The domestic lare

The tales of Thought contain the following tales: The domestic lare, Tale of love, The jar of gold, The princess of the waters, The good of others, The hat which makes invisible, The tale of the rich man, The king and the barber, The man and the devil, The shirt adorned with diamonds, Aslanzate and Zanpolate, The girl in the chest, Brother lamb, Fear, Laughs well who laughs last, Talou Orlan, Topal, The revealing kite, The Hunter Ahmad, The Dervish and the Daughters, The King's Daughter of China, Pomegranate, Nerso

The domestic lare

The domestic lare

There was a poor man who worked for the peasants. Once a year he was entitled to a sack of wheat and a pair of clogs. He worked so hard that he fell ill and had to take a year off.

One day, a wealthy landlord calls him and says:

 “Go to the mountain, up there where my horses graze, round them up, count them, take care of them, I will give you a sack of wheat and a pair of hooves. " 

The servant goes to the mountain, he sees there a man who had gathered the horses, had groomed them, and who was sitting quietly. The man asks him:

 " Who are you ? " 

–  “I am a poor man, a farmhand; the agha sent me to round up his horses, count them, groom them and protect them. " 

 “Ah! said the man, you can rest, I saved you all that work. " 

 “Good, but you, who are you? said the valet.

 " I am the servant of him who sent you. " 

 " And my lare to me, where is he? said the valet.

 " Your lare is on the other side of the mountain, sitting at the foot of a rock. " 

The poor man is leaving. He reaches the rock, he searches, he calls; he finally finds his lare servant, he throws himself at his feet, he begs him to have pity on him, to allow him to return home, delivered from his poverty.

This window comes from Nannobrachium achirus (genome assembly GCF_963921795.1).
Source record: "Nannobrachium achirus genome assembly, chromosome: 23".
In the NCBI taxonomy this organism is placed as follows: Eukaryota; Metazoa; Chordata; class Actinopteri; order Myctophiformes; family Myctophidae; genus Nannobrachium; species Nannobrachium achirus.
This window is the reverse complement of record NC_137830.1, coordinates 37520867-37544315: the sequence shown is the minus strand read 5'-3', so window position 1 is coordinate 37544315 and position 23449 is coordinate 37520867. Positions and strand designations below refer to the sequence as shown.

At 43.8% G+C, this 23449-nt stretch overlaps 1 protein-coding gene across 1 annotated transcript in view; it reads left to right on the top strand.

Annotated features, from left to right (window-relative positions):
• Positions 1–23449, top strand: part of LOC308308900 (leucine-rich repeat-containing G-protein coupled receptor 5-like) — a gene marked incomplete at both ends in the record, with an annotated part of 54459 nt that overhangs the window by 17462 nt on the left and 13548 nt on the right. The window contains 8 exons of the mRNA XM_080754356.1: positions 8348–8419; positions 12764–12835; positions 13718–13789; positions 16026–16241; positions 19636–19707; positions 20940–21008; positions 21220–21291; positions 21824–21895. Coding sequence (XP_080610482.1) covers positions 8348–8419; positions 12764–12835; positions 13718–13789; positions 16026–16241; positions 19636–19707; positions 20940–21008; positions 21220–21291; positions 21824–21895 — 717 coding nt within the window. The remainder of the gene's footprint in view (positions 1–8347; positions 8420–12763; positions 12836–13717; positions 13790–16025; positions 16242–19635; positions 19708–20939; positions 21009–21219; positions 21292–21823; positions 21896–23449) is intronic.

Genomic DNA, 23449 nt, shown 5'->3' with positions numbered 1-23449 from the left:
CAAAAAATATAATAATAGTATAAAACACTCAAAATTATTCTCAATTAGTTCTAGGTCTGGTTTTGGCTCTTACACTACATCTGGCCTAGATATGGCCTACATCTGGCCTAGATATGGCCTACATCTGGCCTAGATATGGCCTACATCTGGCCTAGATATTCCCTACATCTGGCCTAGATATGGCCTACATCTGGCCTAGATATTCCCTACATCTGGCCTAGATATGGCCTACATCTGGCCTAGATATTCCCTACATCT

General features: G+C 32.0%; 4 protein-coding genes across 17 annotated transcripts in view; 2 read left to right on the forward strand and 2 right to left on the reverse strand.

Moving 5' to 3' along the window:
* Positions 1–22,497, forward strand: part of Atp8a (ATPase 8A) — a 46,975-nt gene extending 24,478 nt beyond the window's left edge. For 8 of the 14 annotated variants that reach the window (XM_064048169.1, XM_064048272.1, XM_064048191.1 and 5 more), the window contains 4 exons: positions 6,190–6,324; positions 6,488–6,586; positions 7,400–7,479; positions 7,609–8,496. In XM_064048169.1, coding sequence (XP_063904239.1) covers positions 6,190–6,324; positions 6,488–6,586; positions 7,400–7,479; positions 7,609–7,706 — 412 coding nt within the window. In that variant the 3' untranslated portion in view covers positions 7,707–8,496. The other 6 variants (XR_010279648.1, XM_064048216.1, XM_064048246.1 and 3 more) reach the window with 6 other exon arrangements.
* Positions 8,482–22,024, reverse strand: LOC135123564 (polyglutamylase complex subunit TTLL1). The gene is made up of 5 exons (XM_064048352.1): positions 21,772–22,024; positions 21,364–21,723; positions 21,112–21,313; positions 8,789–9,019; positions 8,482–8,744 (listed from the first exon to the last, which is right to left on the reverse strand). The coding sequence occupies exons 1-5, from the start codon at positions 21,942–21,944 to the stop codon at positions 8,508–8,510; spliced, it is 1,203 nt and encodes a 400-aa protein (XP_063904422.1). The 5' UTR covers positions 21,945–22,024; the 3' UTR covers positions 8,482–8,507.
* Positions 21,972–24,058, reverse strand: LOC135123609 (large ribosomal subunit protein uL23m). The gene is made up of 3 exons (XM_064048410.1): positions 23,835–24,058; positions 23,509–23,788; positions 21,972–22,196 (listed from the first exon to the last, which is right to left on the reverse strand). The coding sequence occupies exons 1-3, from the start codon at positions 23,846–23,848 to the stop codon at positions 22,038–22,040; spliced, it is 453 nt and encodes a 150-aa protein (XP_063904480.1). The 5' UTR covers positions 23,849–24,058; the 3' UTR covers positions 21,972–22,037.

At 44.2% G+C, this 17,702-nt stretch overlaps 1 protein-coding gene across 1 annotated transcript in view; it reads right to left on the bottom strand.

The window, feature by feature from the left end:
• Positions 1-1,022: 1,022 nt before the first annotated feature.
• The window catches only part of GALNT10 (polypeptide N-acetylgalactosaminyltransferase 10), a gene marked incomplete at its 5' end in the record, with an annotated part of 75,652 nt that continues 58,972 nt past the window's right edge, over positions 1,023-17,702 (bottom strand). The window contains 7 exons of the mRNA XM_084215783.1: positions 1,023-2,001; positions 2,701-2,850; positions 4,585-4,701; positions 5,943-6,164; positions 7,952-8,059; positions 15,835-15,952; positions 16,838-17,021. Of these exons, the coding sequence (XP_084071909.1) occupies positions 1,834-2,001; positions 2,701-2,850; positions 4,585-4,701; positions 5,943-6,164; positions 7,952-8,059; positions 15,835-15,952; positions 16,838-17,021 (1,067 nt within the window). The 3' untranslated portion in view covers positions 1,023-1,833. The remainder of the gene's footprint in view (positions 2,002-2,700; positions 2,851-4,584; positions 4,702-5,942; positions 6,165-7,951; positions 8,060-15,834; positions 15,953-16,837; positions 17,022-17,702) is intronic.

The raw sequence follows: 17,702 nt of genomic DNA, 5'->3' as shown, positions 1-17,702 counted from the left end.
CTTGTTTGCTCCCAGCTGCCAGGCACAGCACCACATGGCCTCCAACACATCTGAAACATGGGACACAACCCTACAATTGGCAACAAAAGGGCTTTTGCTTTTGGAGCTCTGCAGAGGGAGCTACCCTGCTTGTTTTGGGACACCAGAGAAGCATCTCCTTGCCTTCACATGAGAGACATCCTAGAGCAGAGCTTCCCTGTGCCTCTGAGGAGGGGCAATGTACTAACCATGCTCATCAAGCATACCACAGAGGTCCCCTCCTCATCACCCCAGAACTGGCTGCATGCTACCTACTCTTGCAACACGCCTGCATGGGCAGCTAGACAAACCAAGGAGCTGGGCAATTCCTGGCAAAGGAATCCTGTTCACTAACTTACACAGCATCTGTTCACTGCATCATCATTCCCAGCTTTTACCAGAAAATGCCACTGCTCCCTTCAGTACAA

" Go, said the lare, I follow you, I will help you.

Here are three bones, I give them to you. With these bones you will become rich and you will live a long time " 

The valet returns to the village. Along the way, he meets three kids arguing over a shiny object. They fight, bicker. The valet gives them each a knucklebone, calms them down, takes the shining stone, goes home, puts the stone on the window and goes to bed.

Imagine that stone was a ruby. It shone in the night, it lit up everything around, but the man didn't know anything about it.

One day, a merchant comes by, he offers him a hundred pieces of gold. He takes the ruby, goes to town and resells it for four hundred pieces of gold. Then he comes back to buy another one. When he learns that the valet had it for three bones and sold it to him for a hundred gold pieces, he immediately collapses, he drops dead.

The valet inherits his fortune.

The poor man's servant had followed him.